How can i tell if I am suffering from IPV?

Most of the time, abusive situations are hard to identify or detect; particularly if emotional abuse is playing a main role in the relationship, as it is usually subtle and hard to pinpoint. Another reason why we might not be fully aware it is happening to us, is the abuse always occurs gradually. Small painful acts that are easy to disregard are slowly normalized within the relationship, which eventually allows for more blatant forms of violence to occur unnoticed. Lastly, human beings tend to protect themselves from harmful or harsh realities. The person might minimize or deny the abuse is occurring in order to avoid the pain and shock of being aware the person they might love the most is knowingly tormenting them with the direct intention of subjugating and controling them.

In order to ascertain if we are being victims of any form of abuse or intimate partner violence, we can observe common behaviors of people who have been through this type of violence and compare them to our own. Victims often hide things from their partners in order to avoid an explosive fit of rage; they might avoid expressing a difference in opinion to their partner for fear of being ridiculed; be wary to contradict the other person to avoid a negative or violent reaction; they might have lost the confidence in their decision making, or the sense of control in their own actions and lives; they avoid to talk to or spend time with friends or family members for fear of their partner’s reaction of disapproval, jealousy or anger; accept to have sexual intercourse without wanting to in order to avoid conflict or tension; tolerate invasions of their privacy, such as the access to their devices and communications with other people; find themselves asking their partner’s permission (not opinion) to do things; be in constant fear of making any mistake that might spark their partner’s anger; suffer from feelings of worthlessness; feel unable to make decisions over their own life, the people they see, how they dress, or how they spend time.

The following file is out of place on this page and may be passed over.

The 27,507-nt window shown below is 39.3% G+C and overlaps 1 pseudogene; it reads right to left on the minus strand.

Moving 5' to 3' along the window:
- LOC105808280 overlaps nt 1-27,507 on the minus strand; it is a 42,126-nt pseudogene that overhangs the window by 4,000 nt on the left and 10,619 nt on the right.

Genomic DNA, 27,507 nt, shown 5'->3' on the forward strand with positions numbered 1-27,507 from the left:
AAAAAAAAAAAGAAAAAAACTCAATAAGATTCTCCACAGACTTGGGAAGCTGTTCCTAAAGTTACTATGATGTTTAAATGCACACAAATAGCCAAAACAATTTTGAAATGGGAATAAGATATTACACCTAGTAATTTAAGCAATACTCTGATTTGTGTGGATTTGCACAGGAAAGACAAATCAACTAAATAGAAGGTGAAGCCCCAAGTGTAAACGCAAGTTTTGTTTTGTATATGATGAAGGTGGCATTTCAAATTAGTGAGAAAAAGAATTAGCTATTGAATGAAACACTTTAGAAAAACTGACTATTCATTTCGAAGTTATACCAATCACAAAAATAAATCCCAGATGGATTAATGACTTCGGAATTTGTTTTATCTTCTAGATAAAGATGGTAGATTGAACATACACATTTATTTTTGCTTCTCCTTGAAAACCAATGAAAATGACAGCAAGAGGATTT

Another way to identify if we are being subjected to IPV is identifying the psychological damage that it generates. The impact of sustained abusive behavior by a partner includes the destruction of one’s self-esteem, chronic stress, sleep and eating disturbances, substance or alcohol abuse, social isolation, apathy or depression, abrupt changes in mood, suicidal ideation and hopelessness, headaches or gastrointestinal problems, constant feelings of shame, guilt or insecurity, and the loss of trust in one’s ability to function as an adult.

How can I cope with the psychological impact of abuse?

One of the ways we can recover from the damage suffered in the context of intimate partner violence (after we have ensured our physical and emotional safety) is to receive counseling or support through psychotherapy. The main goal of treatment will processing the emotional trauma in order to understand, accept and leave it behind. However the restoration and bolstering of our self-esteem and self-confidence will also be a cornerstone of treatment; in addition to working on the symptoms derived from the abuse such as anxiety, depression or substance use.

Division of Psychology, Psychotherapy and Coaching
Inés Zulueta Iturralde
Psychologist
Adults and adolescents
Languages: English and Spanish